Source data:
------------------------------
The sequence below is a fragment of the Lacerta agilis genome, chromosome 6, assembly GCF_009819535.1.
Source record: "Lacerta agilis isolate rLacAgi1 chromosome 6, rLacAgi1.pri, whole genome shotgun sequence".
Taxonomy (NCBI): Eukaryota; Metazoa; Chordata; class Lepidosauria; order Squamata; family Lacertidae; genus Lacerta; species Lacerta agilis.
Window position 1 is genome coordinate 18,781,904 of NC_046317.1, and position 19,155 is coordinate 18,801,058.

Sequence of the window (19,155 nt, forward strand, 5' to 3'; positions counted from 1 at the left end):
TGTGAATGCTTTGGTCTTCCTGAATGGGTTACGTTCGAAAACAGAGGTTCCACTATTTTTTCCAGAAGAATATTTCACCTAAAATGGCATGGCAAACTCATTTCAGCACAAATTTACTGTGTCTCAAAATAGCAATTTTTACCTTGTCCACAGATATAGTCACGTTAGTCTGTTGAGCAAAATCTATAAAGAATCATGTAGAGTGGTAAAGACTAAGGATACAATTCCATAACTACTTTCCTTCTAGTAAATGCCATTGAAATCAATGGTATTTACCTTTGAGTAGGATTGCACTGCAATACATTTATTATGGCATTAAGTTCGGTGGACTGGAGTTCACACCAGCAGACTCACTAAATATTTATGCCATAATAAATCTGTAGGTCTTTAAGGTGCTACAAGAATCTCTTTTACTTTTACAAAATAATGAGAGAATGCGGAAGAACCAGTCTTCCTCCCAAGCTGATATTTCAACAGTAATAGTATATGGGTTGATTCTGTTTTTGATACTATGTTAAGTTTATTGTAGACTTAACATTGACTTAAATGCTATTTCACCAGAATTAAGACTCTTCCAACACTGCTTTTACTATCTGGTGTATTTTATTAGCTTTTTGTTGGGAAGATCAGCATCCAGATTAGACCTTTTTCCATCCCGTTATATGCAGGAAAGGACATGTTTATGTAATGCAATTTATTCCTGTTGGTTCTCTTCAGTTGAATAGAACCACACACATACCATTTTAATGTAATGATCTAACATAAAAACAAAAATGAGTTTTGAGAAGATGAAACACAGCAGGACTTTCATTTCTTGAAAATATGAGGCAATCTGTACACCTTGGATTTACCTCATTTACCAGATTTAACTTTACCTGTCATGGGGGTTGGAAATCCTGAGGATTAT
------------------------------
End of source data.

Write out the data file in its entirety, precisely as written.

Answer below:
The sequence below is a fragment of the Lacerta agilis genome, chromosome 6, assembly GCF_009819535.1.
Source record: "Lacerta agilis isolate rLacAgi1 chromosome 6, rLacAgi1.pri, whole genome shotgun sequence".
Taxonomy (NCBI): Eukaryota; Metazoa; Chordata; class Lepidosauria; order Squamata; family Lacertidae; genus Lacerta; species Lacerta agilis.
Window position 1 is genome coordinate 18,781,904 of NC_046317.1, and position 19,155 is coordinate 18,801,058.

Sequence of the window (19,155 nt, forward strand, 5' to 3'; positions counted from 1 at the left end):
TGTGAATGCTTTGGTCTTCCTGAATGGGTTACGTTCGAAAACAGAGGTTCCACTATTTTTTCCAGAAGAATATTTCACCTAAAATGGCATGGCAAACTCATTTCAGCACAAATTTACTGTGTCTCAAAATAGCAATTTTTACCTTGTCCACAGATATAGTCACGTTAGTCTGTTGAGCAAAATCTATAAAGAATCATGTAGAGTGGTAAAGACTAAGGATACAATTCCATAACTACTTTCCTTCTAGTAAATGCCATTGAAATCAATGGTATTTACCTTTGAGTAGGATTGCACTGCAATACATTTATTATGGCATTAAGTTCGGTGGACTGGAGTTCACACCAGCAGACTCACTAAATATTTATGCCATAATAAATCTGTAGGTCTTTAAGGTGCTACAAGAATCTCTTTTACTTTTACAAAATAATGAGAGAATGCGGAAGAACCAGTCTTCCTCCCAAGCTGATATTTCAACAGTAATAGTATATGGGTTGATTCTGTTTTTGATACTATGTTAAGTTTATTGTAGACTTAACATTGACTTAAATGCTATTTCACCAGAATTAAGACTCTTCCAACACTGCTTTTACTATCTGGTGTATTTTATTAGCTTTTTGTTGGGAAGATCAGCATCCAGATTAGACCTTTTTCCATCCCGTTATATGCAGGAAAGGACATGTTTATGTAATGCAATTTATTCCTGTTGGTTCTCTTCAGTTGAATAGAACCACACACATACCATTTTAATGTAATGATCTAACATAAAAACAAAAATGAGTTTTGAGAAGATGAAACACAGCAGGACTTTCATTTCTTGAAAATATGAGGCAATCTGTACACCTTGGATTTACCTCATTTACCAGATTTAACTTTACCTGTCATGGGGGTTGGAAATCCTGAGGATTAT